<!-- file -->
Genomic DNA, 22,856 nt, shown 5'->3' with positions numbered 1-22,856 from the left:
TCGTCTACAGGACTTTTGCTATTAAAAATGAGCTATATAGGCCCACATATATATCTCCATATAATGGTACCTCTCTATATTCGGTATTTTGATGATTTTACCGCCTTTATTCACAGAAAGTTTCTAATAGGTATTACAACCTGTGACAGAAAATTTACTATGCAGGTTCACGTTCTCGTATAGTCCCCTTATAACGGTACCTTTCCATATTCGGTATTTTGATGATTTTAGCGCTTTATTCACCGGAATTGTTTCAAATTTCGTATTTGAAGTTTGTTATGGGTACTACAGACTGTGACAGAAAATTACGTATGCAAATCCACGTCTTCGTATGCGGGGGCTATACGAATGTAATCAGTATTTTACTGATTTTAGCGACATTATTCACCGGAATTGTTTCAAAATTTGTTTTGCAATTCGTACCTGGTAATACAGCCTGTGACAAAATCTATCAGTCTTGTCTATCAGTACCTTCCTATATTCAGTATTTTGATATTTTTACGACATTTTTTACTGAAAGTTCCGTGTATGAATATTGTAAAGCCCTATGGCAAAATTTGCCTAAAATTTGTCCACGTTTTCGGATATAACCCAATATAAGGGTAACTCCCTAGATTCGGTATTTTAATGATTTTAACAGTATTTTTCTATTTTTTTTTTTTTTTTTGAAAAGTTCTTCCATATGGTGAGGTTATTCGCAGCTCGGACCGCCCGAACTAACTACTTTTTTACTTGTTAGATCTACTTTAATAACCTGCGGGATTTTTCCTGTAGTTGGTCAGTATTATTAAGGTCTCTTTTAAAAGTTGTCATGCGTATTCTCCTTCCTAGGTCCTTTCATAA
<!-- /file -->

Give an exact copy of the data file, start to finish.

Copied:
Genomic DNA, 22,856 nt, shown 5'->3' with positions numbered 1-22,856 from the left:
TCGTCTACAGGACTTTTGCTATTAAAAATGAGCTATATAGGCCCACATATATATCTCCATATAATGGTACCTCTCTATATTCGGTATTTTGATGATTTTACCGCCTTTATTCACAGAAAGTTTCTAATAGGTATTACAACCTGTGACAGAAAATTTACTATGCAGGTTCACGTTCTCGTATAGTCCCCTTATAACGGTACCTTTCCATATTCGGTATTTTGATGATTTTAGCGCTTTATTCACCGGAATTGTTTCAAATTTCGTATTTGAAGTTTGTTATGGGTACTACAGACTGTGACAGAAAATTACGTATGCAAATCCACGTCTTCGTATGCGGGGGCTATACGAATGTAATCAGTATTTTACTGATTTTAGCGACATTATTCACCGGAATTGTTTCAAAATTTGTTTTGCAATTCGTACCTGGTAATACAGCCTGTGACAAAATCTATCAGTCTTGTCTATCAGTACCTTCCTATATTCAGTATTTTGATATTTTTACGACATTTTTTACTGAAAGTTCCGTGTATGAATATTGTAAAGCCCTATGGCAAAATTTGCCTAAAATTTGTCCACGTTTTCGGATATAACCCAATATAAGGGTAACTCCCTAGATTCGGTATTTTAATGATTTTAACAGTATTTTTCTATTTTTTTTTTTTTTTTTGAAAAGTTCTTCCATATGGTGAGGTTATTCGCAGCTCGGACCGCCCGAACTAACTACTTTTTTACTTGTTAGATCTACTTTAATAACCTGCGGGATTTTTCCTGTAGTTGGTCAGTATTATTAAGGTCTCTTTTAAAAGTTGTCATGCGTATTCTCCTTCCTAGGTCCTTTCATAA